Recipe: Biscochitos

Cranberry
Walnut
Biscochitos


Who else remembers spending hours in the kitchen with their grandmother, making traditional biscochitos for Christmas? Or maybe you remember someone “gifting” you a tin of the sweet cookies with a spicy bite, but telling you to return the tin so it can be used again next year. Almost as stereotypical as the smell of roasting chile in New Mexico in the fall is the smell of biscochitos cooking in the winter. This recipe, provided by Celina Aldaz-Grife of Celina’s Biscochitos, expands on the traditional version with unexpected ingredients.

6 cups flour
1 tablespoon baking powder
1/4 teaspoon salt
1 pound lard, at room temperature (or
vegetable shortening)
1 cup granulated sugar
3 large eggs
2 heaping teaspoons anise seed
1/2 cup fresh orange juice
2 tablespoons brandy
1 cup dried cranberries
3/4 cup chopped walnuts

Cinnamon Sugar Mix
1/4 cup sugar
3/4 teaspoon ground cinnamon.

1 Preheat oven to 350°. Sift flour, baking powder and salt together. Cream lard with sugar and anise seed. Add eggs one at a time into cream mixture until blended well. Add orange juice and brandy to the cream mix in a steady stream while mixer is mixing the liquid into the cream mix. Begin to add flour mix to the cream mix a little at a time. Hands are the best for working the dough, however a mixer works fine as well. Your dough should have a nice consistency that isn’t too sticky, like pie crust dough.

2 Fold in the cranberries and walnuts until evenly distributed.

3 On a lightly floured surface, begin to roll out the dough. It should be ¼” thick. Cut out cookies and place on cookie sheet. Repeat this process until you run out of dough. Bake until lightly golden to golden. It usually takes 7-12 minutes to bake. Let cookies cool for at least a minute and then dunk them in the cinnamon sugar mix. Place on a cookie rack until completely cooled. Makes 4-6 dozen.

Celina’s Biscochitos (www.celinasbiscochitos. com) offers a full range of traditional New Mexican biscochitos and uniquely flavored cookies for sale. Try their traditional cookies, just like your grandmother used to make, or any of their four custom flavors — green chile pecan, red chile, cocoa chocolate chip and lemon.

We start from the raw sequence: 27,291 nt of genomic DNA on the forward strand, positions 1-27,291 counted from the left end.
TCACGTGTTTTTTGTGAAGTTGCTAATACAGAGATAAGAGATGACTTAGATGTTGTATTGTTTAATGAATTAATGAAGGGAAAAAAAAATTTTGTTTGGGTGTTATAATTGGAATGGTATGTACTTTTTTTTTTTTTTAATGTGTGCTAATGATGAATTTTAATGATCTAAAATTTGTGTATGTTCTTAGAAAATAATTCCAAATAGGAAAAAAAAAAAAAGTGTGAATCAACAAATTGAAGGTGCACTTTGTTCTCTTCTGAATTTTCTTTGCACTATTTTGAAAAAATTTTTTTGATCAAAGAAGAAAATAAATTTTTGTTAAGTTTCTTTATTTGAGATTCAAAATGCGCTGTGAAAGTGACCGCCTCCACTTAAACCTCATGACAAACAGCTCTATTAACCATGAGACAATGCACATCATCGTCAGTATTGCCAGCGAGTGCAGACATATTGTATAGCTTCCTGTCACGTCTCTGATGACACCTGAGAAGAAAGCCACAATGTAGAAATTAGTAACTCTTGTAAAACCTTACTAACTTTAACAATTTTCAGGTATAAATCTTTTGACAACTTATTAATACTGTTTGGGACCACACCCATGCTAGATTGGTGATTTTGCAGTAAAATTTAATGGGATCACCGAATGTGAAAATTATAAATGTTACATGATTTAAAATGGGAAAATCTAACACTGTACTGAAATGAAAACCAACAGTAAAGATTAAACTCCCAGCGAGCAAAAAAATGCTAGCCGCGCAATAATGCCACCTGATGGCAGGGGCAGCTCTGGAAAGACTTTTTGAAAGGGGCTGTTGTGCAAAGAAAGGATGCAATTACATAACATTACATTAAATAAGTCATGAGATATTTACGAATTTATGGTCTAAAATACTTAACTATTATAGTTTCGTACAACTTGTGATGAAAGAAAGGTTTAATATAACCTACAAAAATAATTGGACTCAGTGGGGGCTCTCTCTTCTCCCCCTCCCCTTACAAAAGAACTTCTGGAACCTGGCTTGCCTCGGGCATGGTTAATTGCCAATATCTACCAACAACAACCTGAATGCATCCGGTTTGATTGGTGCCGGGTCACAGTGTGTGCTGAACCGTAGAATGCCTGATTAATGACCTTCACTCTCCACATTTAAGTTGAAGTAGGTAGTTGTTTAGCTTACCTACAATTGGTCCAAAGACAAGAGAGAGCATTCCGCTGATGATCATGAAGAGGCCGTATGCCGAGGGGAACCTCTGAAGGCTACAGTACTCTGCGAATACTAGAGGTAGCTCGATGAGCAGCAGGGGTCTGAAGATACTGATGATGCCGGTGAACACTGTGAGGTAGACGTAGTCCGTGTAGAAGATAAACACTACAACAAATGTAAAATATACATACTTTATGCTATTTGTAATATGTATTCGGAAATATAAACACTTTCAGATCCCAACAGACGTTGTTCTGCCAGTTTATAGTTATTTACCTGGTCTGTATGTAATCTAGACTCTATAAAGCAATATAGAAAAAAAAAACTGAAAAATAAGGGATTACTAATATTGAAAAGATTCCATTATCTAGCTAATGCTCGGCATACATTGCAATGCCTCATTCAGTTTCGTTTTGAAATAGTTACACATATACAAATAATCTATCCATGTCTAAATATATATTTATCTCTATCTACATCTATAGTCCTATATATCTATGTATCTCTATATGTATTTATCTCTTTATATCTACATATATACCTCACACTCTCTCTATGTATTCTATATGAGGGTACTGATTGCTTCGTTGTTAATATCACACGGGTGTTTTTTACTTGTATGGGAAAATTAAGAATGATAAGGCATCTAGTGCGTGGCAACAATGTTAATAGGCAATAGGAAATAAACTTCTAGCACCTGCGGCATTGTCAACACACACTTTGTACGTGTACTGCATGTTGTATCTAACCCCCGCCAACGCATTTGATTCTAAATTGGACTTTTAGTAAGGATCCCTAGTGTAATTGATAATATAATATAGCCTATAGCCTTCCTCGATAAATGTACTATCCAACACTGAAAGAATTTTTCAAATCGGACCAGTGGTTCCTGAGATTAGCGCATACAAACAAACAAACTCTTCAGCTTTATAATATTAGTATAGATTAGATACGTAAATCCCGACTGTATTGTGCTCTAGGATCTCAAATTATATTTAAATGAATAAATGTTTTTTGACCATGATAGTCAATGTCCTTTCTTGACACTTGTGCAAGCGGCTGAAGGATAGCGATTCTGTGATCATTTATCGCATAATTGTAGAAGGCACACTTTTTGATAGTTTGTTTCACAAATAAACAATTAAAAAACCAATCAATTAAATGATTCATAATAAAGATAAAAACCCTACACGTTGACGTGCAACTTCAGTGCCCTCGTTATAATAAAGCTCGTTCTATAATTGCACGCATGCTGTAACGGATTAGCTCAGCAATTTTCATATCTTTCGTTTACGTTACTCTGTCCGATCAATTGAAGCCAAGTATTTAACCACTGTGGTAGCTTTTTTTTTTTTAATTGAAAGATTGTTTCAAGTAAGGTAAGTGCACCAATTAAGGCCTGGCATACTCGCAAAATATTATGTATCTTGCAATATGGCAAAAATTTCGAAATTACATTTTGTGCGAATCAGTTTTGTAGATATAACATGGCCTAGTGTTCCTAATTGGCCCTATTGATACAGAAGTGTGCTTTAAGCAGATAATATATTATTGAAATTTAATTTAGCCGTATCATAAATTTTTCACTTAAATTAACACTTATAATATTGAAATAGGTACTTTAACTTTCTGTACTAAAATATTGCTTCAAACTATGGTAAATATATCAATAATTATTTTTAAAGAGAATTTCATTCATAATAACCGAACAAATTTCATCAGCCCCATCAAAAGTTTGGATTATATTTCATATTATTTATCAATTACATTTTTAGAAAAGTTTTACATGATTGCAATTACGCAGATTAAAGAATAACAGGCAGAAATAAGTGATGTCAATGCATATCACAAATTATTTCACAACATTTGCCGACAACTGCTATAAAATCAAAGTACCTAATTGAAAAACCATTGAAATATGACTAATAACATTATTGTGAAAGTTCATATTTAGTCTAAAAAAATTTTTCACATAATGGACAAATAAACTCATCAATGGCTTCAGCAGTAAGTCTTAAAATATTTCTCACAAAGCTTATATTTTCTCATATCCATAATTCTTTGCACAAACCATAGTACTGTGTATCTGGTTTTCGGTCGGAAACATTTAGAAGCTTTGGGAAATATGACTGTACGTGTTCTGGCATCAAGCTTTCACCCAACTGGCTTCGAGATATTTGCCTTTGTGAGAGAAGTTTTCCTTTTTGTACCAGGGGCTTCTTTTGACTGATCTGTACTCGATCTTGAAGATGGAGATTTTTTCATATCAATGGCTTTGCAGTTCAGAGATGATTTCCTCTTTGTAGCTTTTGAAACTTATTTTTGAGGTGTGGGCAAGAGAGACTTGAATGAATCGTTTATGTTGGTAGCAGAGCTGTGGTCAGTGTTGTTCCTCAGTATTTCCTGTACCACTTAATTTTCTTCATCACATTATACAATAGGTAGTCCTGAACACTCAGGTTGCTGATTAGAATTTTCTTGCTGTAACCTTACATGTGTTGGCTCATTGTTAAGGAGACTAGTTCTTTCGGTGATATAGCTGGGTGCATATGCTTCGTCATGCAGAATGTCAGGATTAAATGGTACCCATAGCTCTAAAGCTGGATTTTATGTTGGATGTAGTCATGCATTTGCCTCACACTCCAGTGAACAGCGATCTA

• New Mexico’s State Cookie

    Rich flavors of sugar, cinnamon and anise melt in your mouth.
  • In case you weren’t aware, New Mexico has a state cookie — the tasty biscochito, just like abuela (grandma) used to make. New Mexico designated the biscochito as the state cookie in 1989 to encourage traditional homebaked cooking, and was the first state to recognize an official state cookie symbol. A small anise- and cinnamon-flavored
  • shortbread cookie, the biscochito (called biscocho in southern New Mexico), was introduced by early Spaniards in the 16th century.

    What does the name mean? Biscochito is the diminutive form of bizcocho in Spanish, which basically means “biscuit.” The cookies are traditionally cut into flower, crescent moon or star shapes. Biscochitos are served

  • during special celebrations, such as wedding receptions, baptisms and religious holidays (especially during the Christmas season).

    So, pour yourself a mug of hot chocolate, and enjoy a few biscochitos this holiday season. Don’t let the fact that they’re made with lard dissuade you. Holiday treats like these are meant to be savored!